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mental-health-graphic-4
Credit: Ava Cruz

It’s National Suicide Prevention Week. On Monday morning, Counseling and Psychological Services director Gregory Eells died. Although he was new to Penn, Eells had a long and extensive career in counseling and providing mental health support to students: At the time of his death, he had worked in the field for over 20 years.

I didn’t know Eells personally. He was his own person, with a life, family, and friends outside of Penn; this loss belongs first and foremost to them, and the people here who knew and worked with him. But I still feel his loss acutely, as a leader and source of support for students, and I know our community is feeling it too. But the best way to honor Eells’ legacy, I think, is to do what he spent his career doing: to endow our own experiences, even the most painful ones, with purpose and meaning by supporting others.

There are many people and groups at Penn working to raise awareness and eradicate stigma surrounding mental health issues, mirroring the focus of national efforts to prevent suicide. We say we need to have a conversation about mental health; we tell each other that it’s okay to ask for help, that it’s okay to not be okay. All of those statements are true. Those things are crucial to hear; at least, when I’ve struggled, they have been for me.

But, as we see when we watch our mental health experts and leaders fight their own battles, most of our issues won’t be fixed after one therapy session or one honest and open conversation. Many of our experiences with mental illness started before our Penn careers did and might very well continue long after we’re done here. That isn’t to say that things can’t or don’t get better, but the road to "better" can last a lifetime, and it might demand more of us than awareness alone. 

I believe fervently that one of the most important and worthwhile things to stay for is the chance to support others. At a place like Penn where self-advancement (in work or academics) is often treated as the only and ultimate goal, this kind of caring can feel futile and forgettable. 

But the kind of service that Eells practiced in his work is something we can honor him by modeling. In an interview he gave to Penn Today after assuming his new position, Eells said he envisioned "CAPS playing a role in creating a space for students to craft meaning, because it plays a huge role in having positive mental health.” I used to view my own experiences with mental illness and suicidal ideation as obstacles to having a conventional college experience. I’ve wasted a lot of time being mad at myself, and at the world, instead of thinking about how I could craft meaning from my own pain. But the only way I’ve been able to make sense of my own life, and the only way I can envision making sense of this tragedy, is to do that now.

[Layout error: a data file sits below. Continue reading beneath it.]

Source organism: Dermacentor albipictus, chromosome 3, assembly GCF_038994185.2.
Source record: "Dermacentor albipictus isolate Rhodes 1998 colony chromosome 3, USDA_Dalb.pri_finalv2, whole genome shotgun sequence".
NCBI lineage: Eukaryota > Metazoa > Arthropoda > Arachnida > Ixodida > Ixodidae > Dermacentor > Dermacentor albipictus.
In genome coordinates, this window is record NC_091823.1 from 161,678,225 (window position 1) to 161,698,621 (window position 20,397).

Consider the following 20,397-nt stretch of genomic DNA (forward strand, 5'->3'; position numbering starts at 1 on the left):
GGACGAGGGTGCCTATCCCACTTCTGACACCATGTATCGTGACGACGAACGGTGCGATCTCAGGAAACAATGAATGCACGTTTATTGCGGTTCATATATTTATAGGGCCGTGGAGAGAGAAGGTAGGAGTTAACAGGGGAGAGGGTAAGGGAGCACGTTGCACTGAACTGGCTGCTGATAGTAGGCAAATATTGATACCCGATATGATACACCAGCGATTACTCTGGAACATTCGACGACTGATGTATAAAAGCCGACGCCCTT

I might not have known him, but I am proud of and inspired by Gregory Eells for living a life spent trying to help students in need. If you are sad, scared, or struggling right now: Know that you are creating meaning — in this community, in all of your communities — simply by existing, and I am proud of you for the same thing. Seek out the help that is there for you. Take time for yourself if you need to. When you feel ready, remember the words of theologian Henri Nouwen: “The main question is not ‘How can we hide our wounds?’ so we don’t have to be embarrassed, but ‘How can we put our woundedness in the service of others?’” You are uniquely positioned to honor those we’ve lost by helping those who are still here, who need someone to be there for them in the same way that you’ve needed someone. It is daunting. It is hard. But I’m so glad that you are here to do it.

CAMPUS RESOURCES

The HELP Line: 215-898-HELP

Counseling and Psychological Services: 215-898-7021 (active 24/7)

Student Health Service: 215-746-3535

Office of the Vice Provost for University Life: 215-898-6081

University Chaplain’s Office: 215-898-8456

Reach-A-Peer Helpline

  • 215-573-2727 (every day from 9 p.m. to 1 a.m.)
  • 215-515-7332 (texting service available 24/7)

ANA WEST is a College junior from Spring Lake, Mich. studying English. Her email address is anawest@sas.upenn.edu. 

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